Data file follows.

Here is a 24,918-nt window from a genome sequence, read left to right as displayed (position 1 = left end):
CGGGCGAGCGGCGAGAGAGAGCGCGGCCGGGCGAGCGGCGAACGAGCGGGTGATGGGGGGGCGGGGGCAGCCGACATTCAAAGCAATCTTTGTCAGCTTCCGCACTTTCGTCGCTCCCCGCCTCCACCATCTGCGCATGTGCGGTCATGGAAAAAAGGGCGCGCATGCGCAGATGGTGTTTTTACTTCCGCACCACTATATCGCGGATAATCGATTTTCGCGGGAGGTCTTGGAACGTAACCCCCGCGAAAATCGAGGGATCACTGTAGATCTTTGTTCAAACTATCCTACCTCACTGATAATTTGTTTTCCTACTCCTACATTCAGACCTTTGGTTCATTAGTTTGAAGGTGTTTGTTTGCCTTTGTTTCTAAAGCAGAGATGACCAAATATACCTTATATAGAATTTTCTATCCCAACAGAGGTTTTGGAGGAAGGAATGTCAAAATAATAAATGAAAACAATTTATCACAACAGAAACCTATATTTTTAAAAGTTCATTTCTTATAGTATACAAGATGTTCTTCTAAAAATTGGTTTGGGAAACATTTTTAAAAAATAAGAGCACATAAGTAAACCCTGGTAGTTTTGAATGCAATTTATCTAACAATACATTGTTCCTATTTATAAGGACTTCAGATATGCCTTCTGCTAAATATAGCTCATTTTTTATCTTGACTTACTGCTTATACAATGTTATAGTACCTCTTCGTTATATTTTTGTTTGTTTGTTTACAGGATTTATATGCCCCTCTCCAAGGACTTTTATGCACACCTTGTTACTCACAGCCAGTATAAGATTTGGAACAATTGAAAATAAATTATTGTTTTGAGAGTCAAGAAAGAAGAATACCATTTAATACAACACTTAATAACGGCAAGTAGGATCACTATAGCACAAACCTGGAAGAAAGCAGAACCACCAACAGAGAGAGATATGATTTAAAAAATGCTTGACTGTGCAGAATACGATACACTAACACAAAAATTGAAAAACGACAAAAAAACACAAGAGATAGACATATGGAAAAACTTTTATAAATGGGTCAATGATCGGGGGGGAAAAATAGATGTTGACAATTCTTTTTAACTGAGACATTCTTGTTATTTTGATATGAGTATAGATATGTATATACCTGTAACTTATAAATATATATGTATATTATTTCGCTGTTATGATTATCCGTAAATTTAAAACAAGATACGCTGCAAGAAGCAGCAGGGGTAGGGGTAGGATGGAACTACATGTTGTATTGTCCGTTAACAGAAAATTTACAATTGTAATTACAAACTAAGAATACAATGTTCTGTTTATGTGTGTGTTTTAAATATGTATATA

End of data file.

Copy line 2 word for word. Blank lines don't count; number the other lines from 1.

CGGGCGAGCGGCGAGAGAGAGCGCGGCCGGGCGAGCGGCGAACGAGCGGGTGATGGGGGGGCGGGGGCAGCCGACATTCAAAGCAATCTTTGTCAGCTTCCGCACTTTCGTCGCTCCCCGCCTCCACCATCTGCGCATGTGCGGTCATGGAAAAAAGGGCGCGCATGCGCAGATGGTGTTTTTACTTCCGCACCACTATATCGCGGATAATCGATTTTCGCGGGAGGTCTTGGAACGTAACCCCCGCGAAAATCGAGGGATCACTGTAGATCTTTGTTCAAACTATCCTACCTCACTGATAATTTGTTTTCCTACTCCTACATTCAGACCTTTGGTTCATTAGTTTGAAGGTGTTTGTTTGCCTTTGTTTCTAAAGCAGAGATGACCAAATATACCTTATATAGAATTTTCTATCCCAACAGAGGTTTTGGAGGAAGGAATGTCAAAATAATAAATGAAAACAATTTATCACAACAGAAACCTATATTTTTAAAAGTTCATTTCTTATAGTATACAAGATGTTCTTCTAAAAATTGGTTTGGGAAACATTTTTAAAAAATAAGAGCACATAAGTAAACCCTGGTAGTTTTGAATGCAATTTATCTAACAATACATTGTTCCTATTTATAAGGACTTCAGATATGCCTTCTGCTAAATATAGCTCATTTTTTATCTTGACTTACTGCTTATACAATGTTATAGTACCTCTTCGTTATATTTTTGTTTGTTTGTTTACAGGATTTATATGCCCCTCTCCAAGGACTTTTATGCACACCTTGTTACTCACAGCCAGTATAAGATTTGGAACAATTGAAAATAAATTATTGTTTTGAGAGTCAAGAAAGAAGAATACCATTTAATACAACACTTAATAACGGCAAGTAGGATCACTATAGCACAAACCTGGAAGAAAGCAGAACCACCAACAGAGAGAGATATGATTTAAAAAATGCTTGACTGTGCAGAATACGATACACTAACACAAAAATTGAAAAACGACAAAAAAACACAAGAGATAGACATATGGAAAAACTTTTATAAATGGGTCAATGATCGGGGGGGAAAAATAGATGTTGACAATTCTTTTTAACTGAGACATTCTTGTTATTTTGATATGAGTATAGATATGTATATACCTGTAACTTATAAATATATATGTATATTATTTCGCTGTTATGATTATCCGTAAATTTAAAACAAGATACGCTGCAAGAAGCAGCAGGGGTAGGGGTAGGATGGAACTACATGTTGTATTGTCCGTTAACAGAAAATTTACAATTGTAATTACAAACTAAGAATACAATGTTCTGTTTATGTGTGTGTTTTAAATATGTATATA